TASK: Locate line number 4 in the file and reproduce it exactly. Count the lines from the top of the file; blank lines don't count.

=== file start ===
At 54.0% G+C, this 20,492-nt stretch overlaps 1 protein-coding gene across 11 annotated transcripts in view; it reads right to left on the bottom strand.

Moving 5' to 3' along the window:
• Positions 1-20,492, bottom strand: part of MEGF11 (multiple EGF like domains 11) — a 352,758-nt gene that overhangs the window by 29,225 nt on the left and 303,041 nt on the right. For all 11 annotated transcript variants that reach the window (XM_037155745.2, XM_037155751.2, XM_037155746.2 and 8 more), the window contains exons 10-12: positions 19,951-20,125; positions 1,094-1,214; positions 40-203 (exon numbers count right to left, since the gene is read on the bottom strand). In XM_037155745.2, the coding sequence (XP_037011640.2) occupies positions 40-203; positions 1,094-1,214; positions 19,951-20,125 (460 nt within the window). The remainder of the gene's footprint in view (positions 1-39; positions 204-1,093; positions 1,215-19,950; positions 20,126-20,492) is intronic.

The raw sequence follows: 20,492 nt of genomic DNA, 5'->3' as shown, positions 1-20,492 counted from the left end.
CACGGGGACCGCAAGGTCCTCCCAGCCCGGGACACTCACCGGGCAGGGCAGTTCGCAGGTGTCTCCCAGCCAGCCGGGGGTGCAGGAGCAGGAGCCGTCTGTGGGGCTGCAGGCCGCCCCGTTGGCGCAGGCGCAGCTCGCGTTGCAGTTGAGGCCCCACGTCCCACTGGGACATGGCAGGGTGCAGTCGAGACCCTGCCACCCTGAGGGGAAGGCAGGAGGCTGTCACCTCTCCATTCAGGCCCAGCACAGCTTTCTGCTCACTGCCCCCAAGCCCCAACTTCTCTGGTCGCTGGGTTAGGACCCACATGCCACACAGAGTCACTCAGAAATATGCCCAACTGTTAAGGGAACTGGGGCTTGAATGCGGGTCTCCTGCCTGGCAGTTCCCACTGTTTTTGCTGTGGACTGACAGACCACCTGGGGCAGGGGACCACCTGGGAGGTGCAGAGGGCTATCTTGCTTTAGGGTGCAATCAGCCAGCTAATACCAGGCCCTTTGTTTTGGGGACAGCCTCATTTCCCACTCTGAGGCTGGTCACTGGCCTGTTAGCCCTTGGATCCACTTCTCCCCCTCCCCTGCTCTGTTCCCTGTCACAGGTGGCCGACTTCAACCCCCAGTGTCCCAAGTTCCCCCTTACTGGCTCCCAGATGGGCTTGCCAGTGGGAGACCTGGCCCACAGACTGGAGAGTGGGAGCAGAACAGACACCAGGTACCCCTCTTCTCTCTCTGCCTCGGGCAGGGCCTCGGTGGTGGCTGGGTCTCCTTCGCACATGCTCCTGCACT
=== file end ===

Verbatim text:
The raw sequence follows: 20,492 nt of genomic DNA, 5'->3' as shown, positions 1-20,492 counted from the left end.